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Sunday, November 28, 2021

Libya’s Interim Government Assumes Power

The U.N. Security Council last week called for countries with troops and mercenaries in Libya to withdraw them "without delay."

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Godfrey Maotcha
Godfrey Maotcha
Born and grew up in Blantyre Malawi. Worked for the Guardian ( local newspaper) and Montfort Media for six years. A print and online media house. Currently lives in Lilongwe Malawi

 
LIBYA.Tripoli:
A transitional government in Libya has taken power officially beginning a tenure designed to end with democratic elections late this year.

In the capital, Tripoli, on March 16, Fayez Sarraj, head of the outgoing United Nations-supported administration in western Libya transferred power to Prime Minister Abdul Hamid Dbeibah, and Mohammad Younes Menfi, who chairs a three-member Presidential Council.

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The ceremony in Tripoli came a day after Dbeibah and his Cabinet were sworn in before lawmakers and Libya’s top judges in the eastern town of Tobruk.

See Also: “Serious Crisis” In Libya Due To Foreign Fighters, Says UN

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Lawmakers had already endorsed the interim government last week amid international pressure to implement a U.N.-brokered political roadmap.

That roadmap, agreed to by a U.N.-picked Libyan political forum last year, set Dec. 24 for general elections in the oil rich country.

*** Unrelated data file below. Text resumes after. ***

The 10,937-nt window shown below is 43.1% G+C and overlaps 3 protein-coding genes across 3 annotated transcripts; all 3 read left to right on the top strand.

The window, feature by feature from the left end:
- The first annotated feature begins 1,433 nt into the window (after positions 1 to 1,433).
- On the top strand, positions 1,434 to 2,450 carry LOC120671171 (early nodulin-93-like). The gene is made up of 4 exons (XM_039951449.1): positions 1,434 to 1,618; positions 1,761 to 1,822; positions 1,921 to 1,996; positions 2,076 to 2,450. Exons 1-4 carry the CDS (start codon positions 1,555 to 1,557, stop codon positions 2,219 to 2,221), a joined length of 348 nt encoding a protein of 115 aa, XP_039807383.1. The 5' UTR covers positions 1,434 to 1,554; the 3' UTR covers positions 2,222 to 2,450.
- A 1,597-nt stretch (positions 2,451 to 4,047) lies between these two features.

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The unexpectedly smooth transfer of power is seen as an important step to end the chaos in the North African country.

The lack of a proper handover among legislators in 2014 was a major factor in the split of Libya’s institutions.

The presence of thousands of foreign forces and mercenaries is another major challenge.

Role of The UN

The U.N. Security Council last week called for countries with troops and mercenaries in Libya to withdraw them “without delay.”

The U.N. has estimated that there are 20,000 foreign fighters in Libya, including Syrians, Turkish, Sudanese and Russians brought to the country by the rival sides.

Libya was plunged into chaos when a NATO-backed uprising in 2011 toppled longtime ruler Moammar Gadhafi, who was later killed.

The country was in recent years split between rival east- and west-based administrations, each backed by armed groups and foreign governments.

Contributor

  • Godfrey Maotcha

    Born and grew up in Blantyre Malawi. Worked for the Guardian ( local newspaper) and Montfort Media for six years. A print and online media house. Currently lives in Lilongwe Malawi

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